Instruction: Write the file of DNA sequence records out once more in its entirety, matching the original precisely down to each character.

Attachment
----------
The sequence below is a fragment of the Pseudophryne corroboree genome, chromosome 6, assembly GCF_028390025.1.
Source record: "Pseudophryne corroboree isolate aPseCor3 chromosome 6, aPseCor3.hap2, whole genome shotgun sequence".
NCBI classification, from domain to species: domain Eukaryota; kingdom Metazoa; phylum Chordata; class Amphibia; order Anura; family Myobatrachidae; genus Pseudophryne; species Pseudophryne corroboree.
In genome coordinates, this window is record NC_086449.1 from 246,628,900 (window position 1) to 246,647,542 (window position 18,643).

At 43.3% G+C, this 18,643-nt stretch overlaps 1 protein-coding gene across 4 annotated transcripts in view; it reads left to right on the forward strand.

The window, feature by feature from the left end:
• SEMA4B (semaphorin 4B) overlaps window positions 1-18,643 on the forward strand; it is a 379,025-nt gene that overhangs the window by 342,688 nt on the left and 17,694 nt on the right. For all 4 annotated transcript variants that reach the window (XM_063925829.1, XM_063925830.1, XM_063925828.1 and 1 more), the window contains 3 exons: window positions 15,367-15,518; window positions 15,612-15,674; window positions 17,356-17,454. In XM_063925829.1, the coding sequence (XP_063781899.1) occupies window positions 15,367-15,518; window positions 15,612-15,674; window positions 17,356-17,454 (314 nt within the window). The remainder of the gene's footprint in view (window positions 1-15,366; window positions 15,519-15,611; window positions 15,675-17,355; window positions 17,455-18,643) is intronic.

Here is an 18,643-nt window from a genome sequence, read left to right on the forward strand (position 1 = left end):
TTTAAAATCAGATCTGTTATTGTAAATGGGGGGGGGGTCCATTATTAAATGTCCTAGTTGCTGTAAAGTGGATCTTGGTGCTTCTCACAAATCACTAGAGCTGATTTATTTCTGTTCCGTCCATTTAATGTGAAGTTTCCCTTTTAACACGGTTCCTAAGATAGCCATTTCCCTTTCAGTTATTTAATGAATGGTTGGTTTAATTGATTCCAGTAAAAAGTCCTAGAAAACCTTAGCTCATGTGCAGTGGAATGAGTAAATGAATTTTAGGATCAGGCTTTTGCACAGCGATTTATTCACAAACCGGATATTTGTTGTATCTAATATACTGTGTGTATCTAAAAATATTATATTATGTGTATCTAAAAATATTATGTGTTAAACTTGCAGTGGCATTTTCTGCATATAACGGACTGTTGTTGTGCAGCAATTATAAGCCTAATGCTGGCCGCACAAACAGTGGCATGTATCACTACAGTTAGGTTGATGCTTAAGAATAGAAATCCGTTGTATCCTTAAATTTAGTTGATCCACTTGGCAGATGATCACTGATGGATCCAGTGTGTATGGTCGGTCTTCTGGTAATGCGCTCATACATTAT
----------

The sequence below is a fragment of the Pseudophryne corroboree genome, chromosome 6, assembly GCF_028390025.1.
Source record: "Pseudophryne corroboree isolate aPseCor3 chromosome 6, aPseCor3.hap2, whole genome shotgun sequence".
NCBI classification, from domain to species: domain Eukaryota; kingdom Metazoa; phylum Chordata; class Amphibia; order Anura; family Myobatrachidae; genus Pseudophryne; species Pseudophryne corroboree.
In genome coordinates, this window is record NC_086449.1 from 246,628,900 (window position 1) to 246,647,542 (window position 18,643).

At 43.3% G+C, this 18,643-nt stretch overlaps 1 protein-coding gene across 4 annotated transcripts in view; it reads left to right on the forward strand.

The window, feature by feature from the left end:
• SEMA4B (semaphorin 4B) overlaps window positions 1-18,643 on the forward strand; it is a 379,025-nt gene that overhangs the window by 342,688 nt on the left and 17,694 nt on the right. For all 4 annotated transcript variants that reach the window (XM_063925829.1, XM_063925830.1, XM_063925828.1 and 1 more), the window contains 3 exons: window positions 15,367-15,518; window positions 15,612-15,674; window positions 17,356-17,454. In XM_063925829.1, the coding sequence (XP_063781899.1) occupies window positions 15,367-15,518; window positions 15,612-15,674; window positions 17,356-17,454 (314 nt within the window). The remainder of the gene's footprint in view (window positions 1-15,366; window positions 15,519-15,611; window positions 15,675-17,355; window positions 17,455-18,643) is intronic.

Here is an 18,643-nt window from a genome sequence, read left to right on the forward strand (position 1 = left end):
TTTAAAATCAGATCTGTTATTGTAAATGGGGGGGGGGTCCATTATTAAATGTCCTAGTTGCTGTAAAGTGGATCTTGGTGCTTCTCACAAATCACTAGAGCTGATTTATTTCTGTTCCGTCCATTTAATGTGAAGTTTCCCTTTTAACACGGTTCCTAAGATAGCCATTTCCCTTTCAGTTATTTAATGAATGGTTGGTTTAATTGATTCCAGTAAAAAGTCCTAGAAAACCTTAGCTCATGTGCAGTGGAATGAGTAAATGAATTTTAGGATCAGGCTTTTGCACAGCGATTTATTCACAAACCGGATATTTGTTGTATCTAATATACTGTGTGTATCTAAAAATATTATATTATGTGTATCTAAAAATATTATGTGTTAAACTTGCAGTGGCATTTTCTGCATATAACGGACTGTTGTTGTGCAGCAATTATAAGCCTAATGCTGGCCGCACAAACAGTGGCATGTATCACTACAGTTAGGTTGATGCTTAAGAATAGAAATCCGTTGTATCCTTAAATTTAGTTGATCCACTTGGCAGATGATCACTGATGGATCCAGTGTGTATGGTCGGTCTTCTGGTAATGCGCTCATACATTAT